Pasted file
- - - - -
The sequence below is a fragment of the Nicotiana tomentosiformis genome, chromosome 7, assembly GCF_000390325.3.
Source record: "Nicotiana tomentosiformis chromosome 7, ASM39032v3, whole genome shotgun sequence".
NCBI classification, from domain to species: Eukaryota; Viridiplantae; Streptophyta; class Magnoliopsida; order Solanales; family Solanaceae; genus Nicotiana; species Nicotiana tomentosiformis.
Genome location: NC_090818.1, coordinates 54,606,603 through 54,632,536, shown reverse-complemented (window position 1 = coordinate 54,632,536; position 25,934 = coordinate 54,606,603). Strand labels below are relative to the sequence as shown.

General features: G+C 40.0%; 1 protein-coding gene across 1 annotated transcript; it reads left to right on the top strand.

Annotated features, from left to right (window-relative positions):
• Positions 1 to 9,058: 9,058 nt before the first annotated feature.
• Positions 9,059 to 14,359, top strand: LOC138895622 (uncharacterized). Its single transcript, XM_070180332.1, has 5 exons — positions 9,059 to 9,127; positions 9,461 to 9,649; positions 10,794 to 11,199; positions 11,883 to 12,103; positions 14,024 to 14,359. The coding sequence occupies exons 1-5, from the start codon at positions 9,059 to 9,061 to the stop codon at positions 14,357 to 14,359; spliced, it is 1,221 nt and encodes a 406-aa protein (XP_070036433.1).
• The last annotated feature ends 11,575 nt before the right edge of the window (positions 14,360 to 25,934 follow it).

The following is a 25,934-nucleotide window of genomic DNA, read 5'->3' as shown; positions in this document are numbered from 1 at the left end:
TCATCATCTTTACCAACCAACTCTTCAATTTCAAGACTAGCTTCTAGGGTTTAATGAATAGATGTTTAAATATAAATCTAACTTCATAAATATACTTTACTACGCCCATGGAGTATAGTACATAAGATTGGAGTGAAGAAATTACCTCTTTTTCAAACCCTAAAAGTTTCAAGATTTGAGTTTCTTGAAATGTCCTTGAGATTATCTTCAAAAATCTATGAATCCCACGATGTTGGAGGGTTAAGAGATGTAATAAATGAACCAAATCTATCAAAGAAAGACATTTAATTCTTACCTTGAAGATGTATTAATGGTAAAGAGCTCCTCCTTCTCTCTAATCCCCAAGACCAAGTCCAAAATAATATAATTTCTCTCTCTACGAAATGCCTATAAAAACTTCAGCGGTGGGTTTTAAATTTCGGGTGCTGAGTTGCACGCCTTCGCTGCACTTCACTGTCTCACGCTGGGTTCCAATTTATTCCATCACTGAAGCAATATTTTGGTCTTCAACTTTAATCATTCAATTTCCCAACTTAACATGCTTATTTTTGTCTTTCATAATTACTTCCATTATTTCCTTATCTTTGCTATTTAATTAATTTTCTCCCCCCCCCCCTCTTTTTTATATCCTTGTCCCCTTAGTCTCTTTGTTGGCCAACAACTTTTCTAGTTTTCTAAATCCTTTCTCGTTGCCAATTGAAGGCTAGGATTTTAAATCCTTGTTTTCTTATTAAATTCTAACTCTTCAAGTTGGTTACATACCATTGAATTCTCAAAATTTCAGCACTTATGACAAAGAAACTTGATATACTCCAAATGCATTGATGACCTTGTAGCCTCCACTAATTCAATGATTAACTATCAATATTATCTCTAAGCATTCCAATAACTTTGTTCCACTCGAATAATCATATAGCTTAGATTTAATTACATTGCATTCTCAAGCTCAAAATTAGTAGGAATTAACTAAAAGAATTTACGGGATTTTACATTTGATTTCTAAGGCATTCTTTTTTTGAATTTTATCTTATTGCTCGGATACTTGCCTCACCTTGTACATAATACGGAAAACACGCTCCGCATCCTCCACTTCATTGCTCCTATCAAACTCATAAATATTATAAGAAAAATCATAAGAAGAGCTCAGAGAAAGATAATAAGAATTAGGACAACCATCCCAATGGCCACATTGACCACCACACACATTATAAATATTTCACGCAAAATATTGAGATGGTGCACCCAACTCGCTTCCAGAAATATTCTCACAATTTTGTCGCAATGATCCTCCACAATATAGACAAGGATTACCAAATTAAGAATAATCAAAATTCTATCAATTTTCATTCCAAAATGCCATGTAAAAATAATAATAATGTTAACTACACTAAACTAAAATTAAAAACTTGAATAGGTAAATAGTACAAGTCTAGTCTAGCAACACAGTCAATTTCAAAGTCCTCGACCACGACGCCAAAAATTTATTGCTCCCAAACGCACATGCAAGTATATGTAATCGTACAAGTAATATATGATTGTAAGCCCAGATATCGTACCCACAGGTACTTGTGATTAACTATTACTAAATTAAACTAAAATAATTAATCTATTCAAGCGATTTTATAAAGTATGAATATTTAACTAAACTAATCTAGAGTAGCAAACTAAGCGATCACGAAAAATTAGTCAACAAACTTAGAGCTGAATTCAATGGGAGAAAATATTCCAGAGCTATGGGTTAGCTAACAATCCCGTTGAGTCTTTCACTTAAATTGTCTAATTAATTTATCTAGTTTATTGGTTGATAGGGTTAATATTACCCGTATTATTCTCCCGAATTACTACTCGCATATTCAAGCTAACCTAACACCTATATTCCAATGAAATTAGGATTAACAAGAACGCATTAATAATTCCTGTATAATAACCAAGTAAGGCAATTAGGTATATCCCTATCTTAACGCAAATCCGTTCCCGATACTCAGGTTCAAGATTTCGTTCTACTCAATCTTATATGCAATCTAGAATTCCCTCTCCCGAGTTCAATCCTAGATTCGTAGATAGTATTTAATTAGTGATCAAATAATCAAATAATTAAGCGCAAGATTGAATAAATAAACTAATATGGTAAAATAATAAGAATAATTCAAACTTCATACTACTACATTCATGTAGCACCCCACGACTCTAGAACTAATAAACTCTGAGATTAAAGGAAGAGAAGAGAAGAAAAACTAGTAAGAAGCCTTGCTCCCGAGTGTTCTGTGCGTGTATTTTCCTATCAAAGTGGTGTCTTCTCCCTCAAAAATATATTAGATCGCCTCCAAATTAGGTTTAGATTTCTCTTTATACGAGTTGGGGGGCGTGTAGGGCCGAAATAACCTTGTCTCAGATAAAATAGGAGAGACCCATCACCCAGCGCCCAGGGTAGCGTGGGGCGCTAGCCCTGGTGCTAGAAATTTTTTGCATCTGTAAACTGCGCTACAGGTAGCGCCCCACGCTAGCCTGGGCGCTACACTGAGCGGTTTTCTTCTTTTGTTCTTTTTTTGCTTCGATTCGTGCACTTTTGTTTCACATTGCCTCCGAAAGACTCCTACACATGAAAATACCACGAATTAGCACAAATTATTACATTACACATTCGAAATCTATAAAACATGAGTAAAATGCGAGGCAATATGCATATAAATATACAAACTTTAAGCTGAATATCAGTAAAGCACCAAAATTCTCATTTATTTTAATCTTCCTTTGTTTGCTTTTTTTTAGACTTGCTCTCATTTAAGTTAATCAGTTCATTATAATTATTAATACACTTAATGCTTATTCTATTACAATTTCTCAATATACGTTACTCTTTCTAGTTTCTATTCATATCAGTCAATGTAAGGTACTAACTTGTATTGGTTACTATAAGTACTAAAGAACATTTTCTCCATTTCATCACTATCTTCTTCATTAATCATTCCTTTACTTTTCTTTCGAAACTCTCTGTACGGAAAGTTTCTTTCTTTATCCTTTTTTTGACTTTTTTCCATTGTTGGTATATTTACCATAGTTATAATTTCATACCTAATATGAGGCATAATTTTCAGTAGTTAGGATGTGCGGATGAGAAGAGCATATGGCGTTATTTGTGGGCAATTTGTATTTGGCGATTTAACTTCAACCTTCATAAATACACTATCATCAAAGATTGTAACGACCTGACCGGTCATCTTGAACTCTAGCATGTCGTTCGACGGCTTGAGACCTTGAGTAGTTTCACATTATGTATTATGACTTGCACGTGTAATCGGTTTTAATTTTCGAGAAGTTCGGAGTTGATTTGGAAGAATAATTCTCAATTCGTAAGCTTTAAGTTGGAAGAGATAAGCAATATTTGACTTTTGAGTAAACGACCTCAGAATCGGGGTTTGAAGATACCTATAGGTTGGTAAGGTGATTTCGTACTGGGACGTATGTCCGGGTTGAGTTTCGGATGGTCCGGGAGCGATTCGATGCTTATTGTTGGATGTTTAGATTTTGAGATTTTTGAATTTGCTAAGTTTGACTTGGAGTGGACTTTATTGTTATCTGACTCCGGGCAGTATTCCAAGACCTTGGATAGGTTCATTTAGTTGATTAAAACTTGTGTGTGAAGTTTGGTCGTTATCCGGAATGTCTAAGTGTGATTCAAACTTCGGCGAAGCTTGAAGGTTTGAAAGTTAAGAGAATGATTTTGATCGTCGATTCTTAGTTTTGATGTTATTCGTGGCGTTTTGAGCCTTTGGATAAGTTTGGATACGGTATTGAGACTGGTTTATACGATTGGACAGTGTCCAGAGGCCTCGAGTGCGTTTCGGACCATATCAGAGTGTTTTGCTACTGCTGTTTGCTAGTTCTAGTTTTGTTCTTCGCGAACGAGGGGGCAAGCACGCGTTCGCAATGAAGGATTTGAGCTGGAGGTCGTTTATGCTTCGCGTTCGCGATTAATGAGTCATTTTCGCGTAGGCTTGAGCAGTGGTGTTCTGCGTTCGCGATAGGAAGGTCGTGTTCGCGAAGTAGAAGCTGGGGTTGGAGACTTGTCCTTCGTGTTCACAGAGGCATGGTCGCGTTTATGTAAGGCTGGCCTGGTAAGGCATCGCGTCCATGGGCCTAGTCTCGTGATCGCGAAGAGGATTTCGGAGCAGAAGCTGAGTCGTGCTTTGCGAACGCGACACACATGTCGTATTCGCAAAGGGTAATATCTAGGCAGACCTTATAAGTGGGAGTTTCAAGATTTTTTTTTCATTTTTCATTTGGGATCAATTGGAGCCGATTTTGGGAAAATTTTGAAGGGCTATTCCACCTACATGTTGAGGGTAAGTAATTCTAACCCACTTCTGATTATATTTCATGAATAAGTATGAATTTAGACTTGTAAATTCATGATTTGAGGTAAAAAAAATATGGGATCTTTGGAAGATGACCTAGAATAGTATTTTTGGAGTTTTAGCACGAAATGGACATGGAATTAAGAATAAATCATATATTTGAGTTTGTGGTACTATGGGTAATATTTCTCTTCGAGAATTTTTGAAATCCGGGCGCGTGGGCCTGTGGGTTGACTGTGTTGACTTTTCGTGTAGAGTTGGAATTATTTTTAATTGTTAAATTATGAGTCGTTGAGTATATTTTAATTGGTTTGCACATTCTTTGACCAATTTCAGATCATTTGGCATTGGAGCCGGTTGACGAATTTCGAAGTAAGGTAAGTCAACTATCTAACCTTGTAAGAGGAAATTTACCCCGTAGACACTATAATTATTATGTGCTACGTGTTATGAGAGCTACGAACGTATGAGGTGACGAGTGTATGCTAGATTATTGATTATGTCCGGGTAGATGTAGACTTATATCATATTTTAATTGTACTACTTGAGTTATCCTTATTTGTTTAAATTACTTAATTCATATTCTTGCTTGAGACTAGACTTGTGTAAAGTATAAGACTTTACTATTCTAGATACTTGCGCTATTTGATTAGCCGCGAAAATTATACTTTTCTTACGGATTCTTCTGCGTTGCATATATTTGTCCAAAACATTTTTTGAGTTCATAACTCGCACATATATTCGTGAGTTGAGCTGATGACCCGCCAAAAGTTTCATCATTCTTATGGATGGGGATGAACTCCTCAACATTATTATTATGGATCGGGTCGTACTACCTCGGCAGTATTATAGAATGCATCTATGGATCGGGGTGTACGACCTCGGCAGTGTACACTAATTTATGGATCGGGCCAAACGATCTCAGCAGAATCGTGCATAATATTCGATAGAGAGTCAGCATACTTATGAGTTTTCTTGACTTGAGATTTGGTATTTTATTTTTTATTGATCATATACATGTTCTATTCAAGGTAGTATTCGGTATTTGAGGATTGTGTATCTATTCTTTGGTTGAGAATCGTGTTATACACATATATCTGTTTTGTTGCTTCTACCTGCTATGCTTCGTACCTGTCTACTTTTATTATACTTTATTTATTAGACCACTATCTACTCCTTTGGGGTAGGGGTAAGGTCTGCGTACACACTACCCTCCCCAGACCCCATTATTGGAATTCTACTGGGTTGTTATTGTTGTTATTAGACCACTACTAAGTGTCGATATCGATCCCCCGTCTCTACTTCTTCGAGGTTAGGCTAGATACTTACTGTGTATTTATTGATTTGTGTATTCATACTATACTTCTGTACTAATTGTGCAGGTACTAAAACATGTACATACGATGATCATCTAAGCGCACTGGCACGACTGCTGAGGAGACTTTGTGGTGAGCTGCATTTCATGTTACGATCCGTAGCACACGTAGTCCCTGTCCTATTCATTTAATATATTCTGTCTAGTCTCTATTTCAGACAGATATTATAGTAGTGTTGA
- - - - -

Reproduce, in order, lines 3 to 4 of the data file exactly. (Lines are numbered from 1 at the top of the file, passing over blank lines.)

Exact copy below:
NCBI classification, from domain to species: Eukaryota; Viridiplantae; Streptophyta; class Magnoliopsida; order Solanales; family Solanaceae; genus Nicotiana; species Nicotiana tomentosiformis.
Genome location: NC_090818.1, coordinates 54,606,603 through 54,632,536, shown reverse-complemented (window position 1 = coordinate 54,632,536; position 25,934 = coordinate 54,606,603). Strand labels below are relative to the sequence as shown.